Page last updated at 19:37 GMT, Saturday, 15 August 2009 20:37 UK

Sub-zero proteins transform dessert

By Victoria Gill
Science reporter, BBC News

Ice cream cone
Do Antarctic fish hold the key to stopping your ice cream from dripping?

"You might remember, when you were a child, being able to suck out the fruity goodies from an ice pop, leaving just the colourless, flavourless ice behind," says Jim Crilly.

"With this new ingredient, you can't do that."

Dr Crilly is head of research at multi-national corporation Unilever's ice foods centre in Colworth.

He spent 17 years in ice cream research before becoming taking up his present post.

Dr Crilly is particularly excited about this new ingredient, which he calls "the biggest development in ice cream technology in 40 years".

The ingredient is a protein that controls the growth of ice crystals. "It allows us to use ice in an entirely new way," says Dr Crilly.

Ice structuring proteins have a long and very cold scientific history. The first ones were discovered in 1969 in the blood of Antarctic fish.

In polar regions, seawater temperatures can dip below 0C - at which point less saline liquids, such as the blood of fish, should freeze. Yet this does not happen, and scientists wondered how the fish were able to swim contentedly in those icy waters.

Nature created this - we just discovered that it had a practical use
Jim Crilly, Unilever

In his quest to find out, US animal biologist Arthur DeVries, examined their blood - looking for what might be different about these cold water survivors.

What he found was a protein that seemed to prevent ice crystals from growing.

As studies of these intriguing "anti-freeze" proteins progressed, they were discovered in many more organisms - fish, insects, bacteria, fungi and plants that have to survive freezing temperatures.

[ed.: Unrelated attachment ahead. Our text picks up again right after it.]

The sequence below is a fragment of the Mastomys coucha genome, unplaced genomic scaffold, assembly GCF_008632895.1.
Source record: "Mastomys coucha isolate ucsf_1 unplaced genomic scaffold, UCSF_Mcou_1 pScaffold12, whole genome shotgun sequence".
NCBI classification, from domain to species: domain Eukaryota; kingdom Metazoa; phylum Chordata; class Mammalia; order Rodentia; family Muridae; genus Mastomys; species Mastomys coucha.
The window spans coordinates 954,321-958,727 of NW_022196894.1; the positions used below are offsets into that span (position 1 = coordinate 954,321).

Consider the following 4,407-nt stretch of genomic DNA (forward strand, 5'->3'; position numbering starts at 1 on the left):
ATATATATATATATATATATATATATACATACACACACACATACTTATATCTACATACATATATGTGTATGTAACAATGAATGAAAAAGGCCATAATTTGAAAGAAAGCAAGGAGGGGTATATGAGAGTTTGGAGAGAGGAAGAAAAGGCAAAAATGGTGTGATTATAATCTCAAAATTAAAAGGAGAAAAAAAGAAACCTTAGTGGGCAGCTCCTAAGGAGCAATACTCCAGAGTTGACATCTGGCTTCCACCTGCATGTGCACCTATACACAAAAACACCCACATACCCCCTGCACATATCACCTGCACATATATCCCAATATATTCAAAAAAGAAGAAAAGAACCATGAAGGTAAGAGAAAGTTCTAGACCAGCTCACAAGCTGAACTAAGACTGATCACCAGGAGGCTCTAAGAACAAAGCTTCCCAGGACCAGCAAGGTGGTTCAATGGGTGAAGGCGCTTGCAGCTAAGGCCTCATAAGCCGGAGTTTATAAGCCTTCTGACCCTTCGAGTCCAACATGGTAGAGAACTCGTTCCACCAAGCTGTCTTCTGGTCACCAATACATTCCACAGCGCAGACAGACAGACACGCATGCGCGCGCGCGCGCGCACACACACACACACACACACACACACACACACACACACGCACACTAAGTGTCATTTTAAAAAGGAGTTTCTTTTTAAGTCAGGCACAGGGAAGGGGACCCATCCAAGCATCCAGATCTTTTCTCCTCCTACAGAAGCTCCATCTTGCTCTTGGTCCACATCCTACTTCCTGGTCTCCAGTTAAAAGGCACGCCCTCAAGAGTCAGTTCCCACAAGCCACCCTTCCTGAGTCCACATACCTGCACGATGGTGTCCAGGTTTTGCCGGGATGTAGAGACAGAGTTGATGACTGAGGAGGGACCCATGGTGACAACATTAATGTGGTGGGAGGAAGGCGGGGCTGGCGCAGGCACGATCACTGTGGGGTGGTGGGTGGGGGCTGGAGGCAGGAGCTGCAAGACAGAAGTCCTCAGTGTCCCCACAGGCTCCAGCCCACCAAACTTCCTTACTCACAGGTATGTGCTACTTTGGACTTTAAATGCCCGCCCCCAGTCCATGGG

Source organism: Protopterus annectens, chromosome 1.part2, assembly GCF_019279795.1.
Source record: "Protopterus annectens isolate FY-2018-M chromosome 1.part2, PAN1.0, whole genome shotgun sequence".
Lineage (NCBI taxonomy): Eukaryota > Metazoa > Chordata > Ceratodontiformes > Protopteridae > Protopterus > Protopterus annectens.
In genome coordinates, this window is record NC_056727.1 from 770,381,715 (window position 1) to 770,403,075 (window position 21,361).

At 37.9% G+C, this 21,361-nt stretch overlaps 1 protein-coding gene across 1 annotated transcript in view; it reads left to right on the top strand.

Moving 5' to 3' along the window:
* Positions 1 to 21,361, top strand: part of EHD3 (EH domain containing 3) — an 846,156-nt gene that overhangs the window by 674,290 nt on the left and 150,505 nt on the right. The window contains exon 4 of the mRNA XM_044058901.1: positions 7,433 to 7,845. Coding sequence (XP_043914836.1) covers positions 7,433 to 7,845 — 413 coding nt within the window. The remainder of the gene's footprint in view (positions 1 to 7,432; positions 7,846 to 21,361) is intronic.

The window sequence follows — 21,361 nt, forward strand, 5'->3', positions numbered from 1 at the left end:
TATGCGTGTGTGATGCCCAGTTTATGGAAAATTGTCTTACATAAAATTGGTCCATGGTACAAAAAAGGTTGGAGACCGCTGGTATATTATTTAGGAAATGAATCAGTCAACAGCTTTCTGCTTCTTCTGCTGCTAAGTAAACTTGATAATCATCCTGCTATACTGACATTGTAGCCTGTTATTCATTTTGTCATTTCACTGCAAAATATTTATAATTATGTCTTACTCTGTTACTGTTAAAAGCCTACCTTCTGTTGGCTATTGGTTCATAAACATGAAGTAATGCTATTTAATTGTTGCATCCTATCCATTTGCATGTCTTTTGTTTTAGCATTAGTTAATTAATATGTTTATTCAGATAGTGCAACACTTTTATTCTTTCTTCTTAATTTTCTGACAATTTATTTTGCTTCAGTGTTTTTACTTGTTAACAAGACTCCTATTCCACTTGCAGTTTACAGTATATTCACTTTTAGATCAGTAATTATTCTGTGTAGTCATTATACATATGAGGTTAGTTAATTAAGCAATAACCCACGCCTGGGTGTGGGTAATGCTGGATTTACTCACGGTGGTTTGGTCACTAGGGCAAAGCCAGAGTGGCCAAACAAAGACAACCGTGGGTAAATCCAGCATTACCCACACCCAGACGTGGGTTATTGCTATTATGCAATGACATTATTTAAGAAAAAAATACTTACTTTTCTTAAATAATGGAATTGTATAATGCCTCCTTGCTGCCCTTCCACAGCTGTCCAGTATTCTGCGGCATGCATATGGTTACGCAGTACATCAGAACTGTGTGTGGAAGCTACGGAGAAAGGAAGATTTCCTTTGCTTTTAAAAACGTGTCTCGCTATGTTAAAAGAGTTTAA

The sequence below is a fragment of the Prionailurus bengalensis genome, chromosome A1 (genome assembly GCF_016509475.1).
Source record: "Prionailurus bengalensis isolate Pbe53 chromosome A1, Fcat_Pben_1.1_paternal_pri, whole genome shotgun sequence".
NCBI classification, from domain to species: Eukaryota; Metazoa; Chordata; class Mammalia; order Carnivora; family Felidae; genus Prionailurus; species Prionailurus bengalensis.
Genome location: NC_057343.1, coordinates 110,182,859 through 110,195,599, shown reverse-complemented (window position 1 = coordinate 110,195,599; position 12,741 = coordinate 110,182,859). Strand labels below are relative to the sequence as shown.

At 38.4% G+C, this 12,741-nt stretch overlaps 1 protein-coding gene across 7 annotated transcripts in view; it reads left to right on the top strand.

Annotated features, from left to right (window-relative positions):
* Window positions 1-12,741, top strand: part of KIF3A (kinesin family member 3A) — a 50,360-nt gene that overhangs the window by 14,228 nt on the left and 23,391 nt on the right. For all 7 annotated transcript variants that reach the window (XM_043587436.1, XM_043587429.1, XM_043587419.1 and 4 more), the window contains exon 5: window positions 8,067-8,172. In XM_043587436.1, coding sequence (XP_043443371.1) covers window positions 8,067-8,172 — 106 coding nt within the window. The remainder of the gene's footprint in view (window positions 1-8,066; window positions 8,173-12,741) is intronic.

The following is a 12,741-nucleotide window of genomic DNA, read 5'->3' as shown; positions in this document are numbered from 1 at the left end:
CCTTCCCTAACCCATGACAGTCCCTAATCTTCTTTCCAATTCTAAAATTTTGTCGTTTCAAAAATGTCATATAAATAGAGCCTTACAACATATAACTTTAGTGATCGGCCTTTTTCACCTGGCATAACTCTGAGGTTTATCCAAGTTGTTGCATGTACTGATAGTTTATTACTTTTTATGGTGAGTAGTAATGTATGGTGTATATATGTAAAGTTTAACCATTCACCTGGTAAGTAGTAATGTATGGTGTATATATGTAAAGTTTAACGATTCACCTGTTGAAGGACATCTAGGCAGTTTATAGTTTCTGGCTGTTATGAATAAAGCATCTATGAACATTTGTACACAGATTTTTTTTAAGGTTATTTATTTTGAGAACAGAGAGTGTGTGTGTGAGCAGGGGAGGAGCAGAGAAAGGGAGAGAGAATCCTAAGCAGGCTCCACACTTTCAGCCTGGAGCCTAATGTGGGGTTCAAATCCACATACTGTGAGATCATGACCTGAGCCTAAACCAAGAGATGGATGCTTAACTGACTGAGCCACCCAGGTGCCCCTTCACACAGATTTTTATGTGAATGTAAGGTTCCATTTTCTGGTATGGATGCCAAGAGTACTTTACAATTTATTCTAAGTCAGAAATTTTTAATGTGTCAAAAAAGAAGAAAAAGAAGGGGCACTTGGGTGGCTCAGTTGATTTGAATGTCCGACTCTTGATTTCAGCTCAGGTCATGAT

Many of our more hardy frost-surviving vegetables and even our humble lawns produce these ice structuring proteins when there is a harsh frost.

"In fact, when we were investigating them, we mowed the grass here at the research centre on a very cold day to extract the proteins," Dr Crilly recalls.

"Nature created this - we just discovered that it had a practical use."

Antarctic ice cream

For 15 years, Dr Crilly and his team have been studying and developing what are now referred to as ice structuring proteins. As well as stopping the ice in its tracks, these proteins can be used to grow it into a kind of bespoke pattern of ice crystals.

Eel pout fish
Biologists puzzled over how fish survived in icy waters

Unilever is now licensed to add them to ice creams and ice lollies.

The company is manufacturing one specific type of protein, based on one that was originally found in eel pout - a fish native to the North-West Atlantic.

But there are many types of ice structuring protein - that evolved in different organisms - which have to survive in their own specific environment.

Each one changes the ice in a slightly different way - by preventing the crystals from growing in a particular direction.

"You can produce unusual shaped ice crystals with these proteins and interesting properties of the ice itself," says Dr Crilly.

"You can have spicular, spherical and even rhomboid-shaped ice crystals."

"The one we're using inhibits growth in the lateral direction," explains Dr Crilly. This means the ice crystals cannot expand to grow fatter, but can get longer.

"It leads to ice particles of spicular (or needle-like) shape," he says.

These spiny ice crystals form a sort of scaffold, creating stable, non-drippy and slow-melting ice cream.

Stability is everything

It is all down to microstructure. Ice cream consists of ice crystals, air cells, fat droplets and a matrix - of water, sugars, fat and milk protein - that glues it all together.

Iced lollies
Protein scaffolds keep all the "goodies" locked into your iced lolly

It is very thermodynamically unstable, so it has to be kept cold, and it starts to deteriorate as soon as it is made.

"As the air cells 'coarse' and merge together, the ice cream collapses like a soufflé," says Dr Crilly. At the same time, ice crystals grow, leading to that hard lump of ice cream peppered with crunchy ice crystals you often find in the bottom of your freezer.

"Everyone knows the best ice cream comes straight from the factory line," says Dr Crilly. "But this (protein scaffold) can stop that coarsening and make the ice more stable."